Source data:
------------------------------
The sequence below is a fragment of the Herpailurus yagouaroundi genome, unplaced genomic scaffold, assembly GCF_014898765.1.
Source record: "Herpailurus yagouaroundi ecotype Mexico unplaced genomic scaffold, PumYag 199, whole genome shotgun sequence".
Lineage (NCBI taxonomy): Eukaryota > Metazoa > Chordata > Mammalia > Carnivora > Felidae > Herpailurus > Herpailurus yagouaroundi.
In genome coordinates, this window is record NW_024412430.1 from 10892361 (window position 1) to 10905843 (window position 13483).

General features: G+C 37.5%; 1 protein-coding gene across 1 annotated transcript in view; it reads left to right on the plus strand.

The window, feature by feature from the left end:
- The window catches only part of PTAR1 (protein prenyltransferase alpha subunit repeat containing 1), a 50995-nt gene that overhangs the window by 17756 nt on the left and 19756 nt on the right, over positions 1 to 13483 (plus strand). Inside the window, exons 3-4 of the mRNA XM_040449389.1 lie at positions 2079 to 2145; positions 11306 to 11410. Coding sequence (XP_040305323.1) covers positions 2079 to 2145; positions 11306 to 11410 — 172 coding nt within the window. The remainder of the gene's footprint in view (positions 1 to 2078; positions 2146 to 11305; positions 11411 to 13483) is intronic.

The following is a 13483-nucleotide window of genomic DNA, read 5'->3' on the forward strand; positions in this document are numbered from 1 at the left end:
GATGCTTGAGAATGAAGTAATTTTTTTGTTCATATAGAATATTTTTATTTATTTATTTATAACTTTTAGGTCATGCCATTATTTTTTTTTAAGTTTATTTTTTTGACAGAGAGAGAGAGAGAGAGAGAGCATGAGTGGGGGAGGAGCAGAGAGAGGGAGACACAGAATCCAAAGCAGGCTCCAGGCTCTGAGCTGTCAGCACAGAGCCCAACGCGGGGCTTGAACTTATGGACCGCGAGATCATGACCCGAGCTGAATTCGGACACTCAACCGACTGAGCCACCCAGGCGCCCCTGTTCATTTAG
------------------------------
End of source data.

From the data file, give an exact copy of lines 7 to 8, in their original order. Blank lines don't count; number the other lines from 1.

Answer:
- The window catches only part of PTAR1 (protein prenyltransferase alpha subunit repeat containing 1), a 50995-nt gene that overhangs the window by 17756 nt on the left and 19756 nt on the right, over positions 1 to 13483 (plus strand). Inside the window, exons 3-4 of the mRNA XM_040449389.1 lie at positions 2079 to 2145; positions 11306 to 11410. Coding sequence (XP_040305323.1) covers positions 2079 to 2145; positions 11306 to 11410 — 172 coding nt within the window. The remainder of the gene's footprint in view (positions 1 to 2078; positions 2146 to 11305; positions 11411 to 13483) is intronic.

The following is a 13483-nucleotide window of genomic DNA, read 5'->3' on the forward strand; positions in this document are numbered from 1 at the left end: